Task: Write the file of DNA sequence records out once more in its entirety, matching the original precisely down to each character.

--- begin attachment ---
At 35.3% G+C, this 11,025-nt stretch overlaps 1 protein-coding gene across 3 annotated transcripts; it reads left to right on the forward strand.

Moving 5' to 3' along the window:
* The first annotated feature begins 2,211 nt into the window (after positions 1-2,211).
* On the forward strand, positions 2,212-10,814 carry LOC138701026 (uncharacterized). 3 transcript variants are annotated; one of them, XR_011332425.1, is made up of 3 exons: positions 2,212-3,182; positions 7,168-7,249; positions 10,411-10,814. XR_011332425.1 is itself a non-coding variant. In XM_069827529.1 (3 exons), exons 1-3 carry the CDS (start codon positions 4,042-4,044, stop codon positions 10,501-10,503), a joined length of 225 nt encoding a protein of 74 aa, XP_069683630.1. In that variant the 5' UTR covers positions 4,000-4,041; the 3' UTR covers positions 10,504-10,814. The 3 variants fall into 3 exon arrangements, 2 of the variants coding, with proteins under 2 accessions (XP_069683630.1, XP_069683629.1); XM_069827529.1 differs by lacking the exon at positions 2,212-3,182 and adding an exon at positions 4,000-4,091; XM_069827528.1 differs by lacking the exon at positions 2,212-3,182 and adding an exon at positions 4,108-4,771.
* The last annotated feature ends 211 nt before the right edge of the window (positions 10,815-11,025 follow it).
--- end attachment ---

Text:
At 35.3% G+C, this 11,025-nt stretch overlaps 1 protein-coding gene across 3 annotated transcripts; it reads left to right on the forward strand.

Moving 5' to 3' along the window:
* The first annotated feature begins 2,211 nt into the window (after positions 1-2,211).
* On the forward strand, positions 2,212-10,814 carry LOC138701026 (uncharacterized). 3 transcript variants are annotated; one of them, XR_011332425.1, is made up of 3 exons: positions 2,212-3,182; positions 7,168-7,249; positions 10,411-10,814. XR_011332425.1 is itself a non-coding variant. In XM_069827529.1 (3 exons), exons 1-3 carry the CDS (start codon positions 4,042-4,044, stop codon positions 10,501-10,503), a joined length of 225 nt encoding a protein of 74 aa, XP_069683630.1. In that variant the 5' UTR covers positions 4,000-4,041; the 3' UTR covers positions 10,504-10,814. The 3 variants fall into 3 exon arrangements, 2 of the variants coding, with proteins under 2 accessions (XP_069683630.1, XP_069683629.1); XM_069827529.1 differs by lacking the exon at positions 2,212-3,182 and adding an exon at positions 4,000-4,091; XM_069827528.1 differs by lacking the exon at positions 2,212-3,182 and adding an exon at positions 4,108-4,771.
* The last annotated feature ends 211 nt before the right edge of the window (positions 10,815-11,025 follow it).